Text/ Wesley Sin Photo/ Wesley Sin, Hotel PR
What’s New in Tokyo?
As a travel guide writer, Tokyo is one of my favorite cities in the world. Every time when I visit Tokyo, there’s always something different that catches my attention. The completion of new attractions and commercial projects helps to keep the city vibrant and charming. In April 2017, Ginza Six, a new retail destination, opens its doors in the Ginza area. Designed by world-famous architect Yoshio Taniguchi, the building combines the traditional and modern aspects of Ginza.
Another two new landmarks, Tokyu Plaza Ginza and Shinjuku Miraina Tower, also bring the city some new vibes of fashion, culture, and recreation in early 2016. The new shopping and dining complex in Daikanyama, Log Road, which has been transformed from previous railroads is also a must-visit hot spot in Tokyo. With their “green” concepts, which are similar to the Highline in NYC, you will definitely find something creative and unique here.
Luxury Hotel Experience
Grand Hyatt Tokyo
Another thing I like to do during my trips to Tokyo is to spend some quality time at the hotels to relax. One of the best hotels on my pocket list is Grand Hyatt Tokyo which is directly connected to Roppongi Hills and just a 3-minute walk to Roppongi metro station. They provide 387 rooms and suites with contemporary designs. If you choose to stay on the Club Floors, you will be able to access the Grand Club lounge with exclusive service, a delicate breakfast, and evening cocktails. You can also easily access the retail stores and Mori Art Museum which are in the same building complex.
On the top floor of the Mori Building at Roppongi Hills, there is another must-visit spot, Tokyo City View. This is my most-recommended location to see the stunning night view of the city, and of course the Tokyo Tower! If you are tired from your non-stop travel schedules, don’t forget to visit the Nagomi Spa and Fitness in the hotel that features a red granite indoor swimming pool.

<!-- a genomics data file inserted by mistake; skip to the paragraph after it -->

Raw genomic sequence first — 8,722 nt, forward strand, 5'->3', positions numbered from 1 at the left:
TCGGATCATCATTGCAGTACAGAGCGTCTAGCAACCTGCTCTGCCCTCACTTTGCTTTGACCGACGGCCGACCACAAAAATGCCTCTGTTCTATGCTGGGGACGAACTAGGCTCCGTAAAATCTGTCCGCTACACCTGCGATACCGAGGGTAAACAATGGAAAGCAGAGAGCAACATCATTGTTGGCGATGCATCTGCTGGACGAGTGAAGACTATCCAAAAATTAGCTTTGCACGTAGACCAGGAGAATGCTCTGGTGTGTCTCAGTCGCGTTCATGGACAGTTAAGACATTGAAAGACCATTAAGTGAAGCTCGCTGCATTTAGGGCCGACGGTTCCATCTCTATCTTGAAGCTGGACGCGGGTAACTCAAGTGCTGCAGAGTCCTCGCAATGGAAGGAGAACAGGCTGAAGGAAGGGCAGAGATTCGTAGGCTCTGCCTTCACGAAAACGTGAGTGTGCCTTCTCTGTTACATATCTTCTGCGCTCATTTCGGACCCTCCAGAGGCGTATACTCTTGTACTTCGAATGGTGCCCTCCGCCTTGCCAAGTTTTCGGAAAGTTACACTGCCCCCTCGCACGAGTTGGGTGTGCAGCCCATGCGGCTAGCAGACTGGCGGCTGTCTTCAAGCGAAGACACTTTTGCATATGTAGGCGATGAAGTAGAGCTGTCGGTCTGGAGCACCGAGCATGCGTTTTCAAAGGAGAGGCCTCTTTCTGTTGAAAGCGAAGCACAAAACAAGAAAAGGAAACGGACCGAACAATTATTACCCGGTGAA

As a “lifestyle destination”, Grand Hyatt Tokyo offers 10 restaurants and bars widely acclaimed for their authentic gastronomy that features an incredible variety of international cuisine including French, Italian, American, Chinese, and Japanese sushi, teppanyaki and seasonal kaiseki fare. I always enjoy the brunch buffet at French Kitchen, al fresco dining at the open-air terraces of Fiorentina, and the live music in the chic jazz lounge Maduro. Another thing I like about Grand Hyatt Tokyo is their multicultural and multilingual staff members.
They will provide you a lot of information about what’s new and fun around Roppongi such as the cherry blossom in spring, the traditional Matsuri festival in summer, the annual Roppongi Art Night in fall and the glamorous Christmas illumination in winter.
Conveniently located in the West Shinjuku area, Hilton Tokyo provides 812 rooms for a wide range of international guests. If you are a fan of shopping, Hilton Tokyo might be your best choice. You can easily visit the most popular shopping destination, Shinjuku Station, by a 15-minute walk or take the free shuttle bus provided by the hotel. The newest landmark, Miraina Tower, and its shopping center NEWoMan are all close by. All guest rooms at Hilton Tokyo were fully renovated 3 years ago with a new design which combines artistic Japanese traditions and modern contemporary styles.